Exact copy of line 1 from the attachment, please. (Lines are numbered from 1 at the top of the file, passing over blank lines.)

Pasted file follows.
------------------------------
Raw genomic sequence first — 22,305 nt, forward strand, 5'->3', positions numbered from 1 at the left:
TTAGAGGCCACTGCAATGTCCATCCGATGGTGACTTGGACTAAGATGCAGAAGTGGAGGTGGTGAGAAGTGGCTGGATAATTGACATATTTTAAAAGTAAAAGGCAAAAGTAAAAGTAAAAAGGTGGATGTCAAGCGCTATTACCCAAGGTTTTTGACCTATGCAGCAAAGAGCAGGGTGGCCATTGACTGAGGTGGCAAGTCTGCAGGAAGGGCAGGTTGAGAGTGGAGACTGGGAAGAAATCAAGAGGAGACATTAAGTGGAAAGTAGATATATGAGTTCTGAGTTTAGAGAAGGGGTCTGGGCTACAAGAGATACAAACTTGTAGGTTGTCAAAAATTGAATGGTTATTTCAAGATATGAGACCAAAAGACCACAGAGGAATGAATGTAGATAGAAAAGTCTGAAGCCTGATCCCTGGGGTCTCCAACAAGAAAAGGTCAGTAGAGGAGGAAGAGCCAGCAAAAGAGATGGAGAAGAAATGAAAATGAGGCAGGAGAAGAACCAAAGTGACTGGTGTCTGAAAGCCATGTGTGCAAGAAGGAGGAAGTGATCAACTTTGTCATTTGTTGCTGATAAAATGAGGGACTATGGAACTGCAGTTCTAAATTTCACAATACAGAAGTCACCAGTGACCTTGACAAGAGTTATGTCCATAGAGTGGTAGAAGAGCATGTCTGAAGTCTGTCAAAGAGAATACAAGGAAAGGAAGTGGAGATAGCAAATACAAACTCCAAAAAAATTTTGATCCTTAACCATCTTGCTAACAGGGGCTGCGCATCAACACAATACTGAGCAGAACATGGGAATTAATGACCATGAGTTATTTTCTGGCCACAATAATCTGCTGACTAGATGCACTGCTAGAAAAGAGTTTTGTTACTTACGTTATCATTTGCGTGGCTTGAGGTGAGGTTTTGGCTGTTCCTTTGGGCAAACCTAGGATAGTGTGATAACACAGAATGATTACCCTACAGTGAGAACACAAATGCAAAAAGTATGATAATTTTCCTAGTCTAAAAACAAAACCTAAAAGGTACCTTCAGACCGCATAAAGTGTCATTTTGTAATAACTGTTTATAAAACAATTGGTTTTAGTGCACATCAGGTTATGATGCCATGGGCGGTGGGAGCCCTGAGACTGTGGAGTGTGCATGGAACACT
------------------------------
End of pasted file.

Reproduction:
Raw genomic sequence first — 22,305 nt, forward strand, 5'->3', positions numbered from 1 at the left: